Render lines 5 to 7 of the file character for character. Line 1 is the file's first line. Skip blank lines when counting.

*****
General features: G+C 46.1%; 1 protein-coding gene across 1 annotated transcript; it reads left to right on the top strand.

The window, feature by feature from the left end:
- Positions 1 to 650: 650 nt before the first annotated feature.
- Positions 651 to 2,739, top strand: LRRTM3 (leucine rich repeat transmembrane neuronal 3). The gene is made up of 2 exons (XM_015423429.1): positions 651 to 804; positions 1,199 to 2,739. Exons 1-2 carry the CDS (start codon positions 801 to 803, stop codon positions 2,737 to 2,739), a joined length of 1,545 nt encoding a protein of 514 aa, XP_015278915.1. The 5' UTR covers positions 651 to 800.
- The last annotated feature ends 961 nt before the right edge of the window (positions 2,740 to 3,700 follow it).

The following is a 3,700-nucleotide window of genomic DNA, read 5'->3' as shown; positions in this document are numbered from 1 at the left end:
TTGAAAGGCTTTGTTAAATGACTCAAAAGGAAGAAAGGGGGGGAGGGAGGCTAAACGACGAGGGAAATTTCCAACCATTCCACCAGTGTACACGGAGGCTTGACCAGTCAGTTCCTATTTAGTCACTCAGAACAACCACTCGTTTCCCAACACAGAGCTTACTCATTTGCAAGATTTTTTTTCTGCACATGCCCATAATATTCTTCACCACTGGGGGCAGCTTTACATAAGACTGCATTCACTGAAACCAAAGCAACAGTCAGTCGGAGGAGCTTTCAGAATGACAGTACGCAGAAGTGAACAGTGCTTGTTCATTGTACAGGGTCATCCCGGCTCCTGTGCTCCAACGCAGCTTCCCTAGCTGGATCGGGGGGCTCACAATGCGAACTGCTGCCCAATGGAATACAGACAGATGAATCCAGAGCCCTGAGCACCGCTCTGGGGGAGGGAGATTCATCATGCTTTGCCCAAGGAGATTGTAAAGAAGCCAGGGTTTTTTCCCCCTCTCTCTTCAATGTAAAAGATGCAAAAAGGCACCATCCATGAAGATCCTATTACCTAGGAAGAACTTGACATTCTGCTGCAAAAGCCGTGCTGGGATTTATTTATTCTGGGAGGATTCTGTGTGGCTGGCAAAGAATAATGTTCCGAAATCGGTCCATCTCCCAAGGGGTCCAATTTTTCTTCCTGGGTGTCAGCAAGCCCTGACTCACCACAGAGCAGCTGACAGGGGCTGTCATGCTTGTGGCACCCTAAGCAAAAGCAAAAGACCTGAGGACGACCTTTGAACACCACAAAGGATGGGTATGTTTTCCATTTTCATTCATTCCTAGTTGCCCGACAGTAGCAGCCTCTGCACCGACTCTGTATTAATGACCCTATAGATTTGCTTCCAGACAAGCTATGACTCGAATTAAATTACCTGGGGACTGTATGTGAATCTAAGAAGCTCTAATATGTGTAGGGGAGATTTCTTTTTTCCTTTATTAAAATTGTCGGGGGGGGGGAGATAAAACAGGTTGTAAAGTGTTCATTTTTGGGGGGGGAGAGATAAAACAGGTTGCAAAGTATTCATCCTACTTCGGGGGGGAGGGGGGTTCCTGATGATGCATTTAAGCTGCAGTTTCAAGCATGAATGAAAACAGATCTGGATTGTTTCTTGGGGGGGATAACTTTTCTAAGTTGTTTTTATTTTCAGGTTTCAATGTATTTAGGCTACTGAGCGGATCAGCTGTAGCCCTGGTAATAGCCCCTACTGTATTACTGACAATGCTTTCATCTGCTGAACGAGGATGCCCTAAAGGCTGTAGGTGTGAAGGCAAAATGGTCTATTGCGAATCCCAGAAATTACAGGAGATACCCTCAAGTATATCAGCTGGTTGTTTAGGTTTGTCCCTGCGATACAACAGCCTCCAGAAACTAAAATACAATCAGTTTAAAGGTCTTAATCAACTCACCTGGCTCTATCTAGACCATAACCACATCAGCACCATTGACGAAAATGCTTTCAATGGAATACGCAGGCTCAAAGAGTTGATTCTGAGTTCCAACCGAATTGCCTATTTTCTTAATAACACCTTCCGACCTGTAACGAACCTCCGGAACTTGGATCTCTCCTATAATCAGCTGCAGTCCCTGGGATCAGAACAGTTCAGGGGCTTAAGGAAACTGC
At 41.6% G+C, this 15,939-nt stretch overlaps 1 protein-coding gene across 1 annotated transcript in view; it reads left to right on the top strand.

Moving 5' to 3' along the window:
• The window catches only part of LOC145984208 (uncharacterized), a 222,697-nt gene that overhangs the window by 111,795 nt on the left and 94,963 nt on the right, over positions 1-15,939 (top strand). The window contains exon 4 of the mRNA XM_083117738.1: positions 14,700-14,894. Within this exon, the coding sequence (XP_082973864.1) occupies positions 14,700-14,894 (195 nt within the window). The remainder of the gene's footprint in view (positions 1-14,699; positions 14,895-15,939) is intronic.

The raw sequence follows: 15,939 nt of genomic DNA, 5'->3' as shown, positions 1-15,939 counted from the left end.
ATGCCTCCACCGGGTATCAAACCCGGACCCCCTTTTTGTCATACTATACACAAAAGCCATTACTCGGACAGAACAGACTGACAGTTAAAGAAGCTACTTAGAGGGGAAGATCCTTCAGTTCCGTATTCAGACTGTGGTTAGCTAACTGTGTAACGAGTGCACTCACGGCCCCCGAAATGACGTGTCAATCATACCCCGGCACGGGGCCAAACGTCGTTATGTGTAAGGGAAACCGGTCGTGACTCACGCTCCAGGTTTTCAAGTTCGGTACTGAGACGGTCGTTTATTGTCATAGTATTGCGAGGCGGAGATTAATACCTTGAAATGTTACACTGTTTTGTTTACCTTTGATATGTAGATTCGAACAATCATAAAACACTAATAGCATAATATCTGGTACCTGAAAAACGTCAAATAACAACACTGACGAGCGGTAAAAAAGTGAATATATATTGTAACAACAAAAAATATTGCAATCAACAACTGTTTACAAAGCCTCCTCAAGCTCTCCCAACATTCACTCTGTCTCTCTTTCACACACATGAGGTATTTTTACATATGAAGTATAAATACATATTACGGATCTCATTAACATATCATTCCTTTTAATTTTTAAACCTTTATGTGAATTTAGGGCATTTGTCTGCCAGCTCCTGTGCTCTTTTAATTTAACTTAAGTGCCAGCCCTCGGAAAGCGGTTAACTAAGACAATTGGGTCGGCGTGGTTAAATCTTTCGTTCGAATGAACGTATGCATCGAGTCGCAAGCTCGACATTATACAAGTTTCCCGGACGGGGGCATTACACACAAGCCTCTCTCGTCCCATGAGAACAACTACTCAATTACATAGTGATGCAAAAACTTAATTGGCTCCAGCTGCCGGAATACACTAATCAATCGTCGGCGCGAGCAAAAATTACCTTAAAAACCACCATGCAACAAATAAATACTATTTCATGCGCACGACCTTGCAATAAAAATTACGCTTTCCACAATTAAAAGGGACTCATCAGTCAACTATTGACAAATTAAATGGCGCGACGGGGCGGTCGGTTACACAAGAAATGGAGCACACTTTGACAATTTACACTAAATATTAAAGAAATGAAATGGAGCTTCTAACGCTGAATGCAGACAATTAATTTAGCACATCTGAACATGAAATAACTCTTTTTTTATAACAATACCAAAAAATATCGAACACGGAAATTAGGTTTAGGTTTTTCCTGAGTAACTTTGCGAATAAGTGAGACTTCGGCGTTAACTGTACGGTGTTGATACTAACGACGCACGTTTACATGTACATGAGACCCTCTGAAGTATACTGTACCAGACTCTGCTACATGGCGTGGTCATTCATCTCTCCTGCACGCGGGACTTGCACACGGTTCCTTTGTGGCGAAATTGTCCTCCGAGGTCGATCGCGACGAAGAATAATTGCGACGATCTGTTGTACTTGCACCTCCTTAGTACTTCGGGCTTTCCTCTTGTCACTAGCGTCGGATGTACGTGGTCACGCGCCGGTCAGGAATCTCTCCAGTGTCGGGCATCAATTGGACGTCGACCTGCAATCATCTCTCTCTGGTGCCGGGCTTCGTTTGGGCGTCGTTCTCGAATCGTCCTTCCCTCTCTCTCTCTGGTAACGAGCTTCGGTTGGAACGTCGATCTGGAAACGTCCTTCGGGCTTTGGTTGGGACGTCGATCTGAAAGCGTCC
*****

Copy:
- The last annotated feature ends 961 nt before the right edge of the window (positions 2,740 to 3,700 follow it).

The following is a 3,700-nucleotide window of genomic DNA, read 5'->3' as shown; positions in this document are numbered from 1 at the left end:
TTGAAAGGCTTTGTTAAATGACTCAAAAGGAAGAAAGGGGGGGAGGGAGGCTAAACGACGAGGGAAATTTCCAACCATTCCACCAGTGTACACGGAGGCTTGACCAGTCAGTTCCTATTTAGTCACTCAGAACAACCACTCGTTTCCCAACACAGAGCTTACTCATTTGCAAGATTTTTTTTCTGCACATGCCCATAATATTCTTCACCACTGGGGGCAGCTTTACATAAGACTGCATTCACTGAAACCAAAGCAACAGTCAGTCGGAGGAGCTTTCAGAATGACAGTACGCAGAAGTGAACAGTGCTTGTTCATTGTACAGGGTCATCCCGGCTCCTGTGCTCCAACGCAGCTTCCCTAGCTGGATCGGGGGGCTCACAATGCGAACTGCTGCCCAATGGAATACAGACAGATGAATCCAGAGCCCTGAGCACCGCTCTGGGGGAGGGAGATTCATCATGCTTTGCCCAAGGAGATTGTAAAGAAGCCAGGGTTTTTTCCCCCTCTCTCTTCAATGTAAAAGATGCAAAAAGGCACCATCCATGAAGATCCTATTACCTAGGAAGAACTTGACATTCTGCTGCAAAAGCCGTGCTGGGATTTATTTATTCTGGGAGGATTCTGTGTGGCTGGCAAAGAATAATGTTCCGAAATCGGTCCATCTCCCAAGGGGTCCAATTTTTCTTCCTGGGTGTCAGCAAGCCCTGACTCACCACAGAGCAGCTGACAGGGGCTGTCATGCTTGTGGCACCCTAAGCAAAAGCAAAAGACCTGAGGACGACCTTTGAACACCACAAAGGATGGGTATGTTTTCCATTTTCATTCATTCCTAGTTGCCCGACAGTAGCAGCCTCTGCACCGACTCTGTATTAATGACCCTATAGATTTGCTTCCAGACAAGCTATGACTCGAATTAAATTACCTGGGGACTGTATGTGAATCTAAGAAGCTCTAATATGTGTAGGGGAGATTTCTTTTTTCCTTTATTAAAATTGTCGGGGGGGGGGAGATAAAACAGGTTGTAAAGTGTTCATTTTTGGGGGGGGAGAGATAAAACAGGTTGCAAAGTATTCATCCTACTTCGGGGGGGAGGGGGGTTCCTGATGATGCATTTAAGCTGCAGTTTCAAGCATGAATGAAAACAGATCTGGATTGTTTCTTGGGGGGGATAACTTTTCTAAGTTGTTTTTATTTTCAGGTTTCAATGTATTTAGGCTACTGAGCGGATCAGCTGTAGCCCTGGTAATAGCCCCTACTGTATTACTGACAATGCTTTCATCTGCTGAACGAGGATGCCCTAAAGGCTGTAGGTGTGAAGGCAAAATGGTCTATTGCGAATCCCAGAAATTACAGGAGATACCCTCAAGTATATCAGCTGGTTGTTTAGGTTTGTCCCTGCGATACAACAGCCTCCAGAAACTAAAATACAATCAGTTTAAAGGTCTTAATCAACTCACCTGGCTCTATCTAGACCATAACCACATCAGCACCATTGACGAAAATGCTTTCAATGGAATACGCAGGCTCAAAGAGTTGATTCTGAGTTCCAACCGAATTGCCTATTTTCTTAATAACACCTTCCGACCTGTAACGAACCTCCGGAACTTGGATCTCTCCTATAATCAGCTGCAGTCCCTGGGATCAGAACAGTTCAGGGGCTTAAGGAAACTGC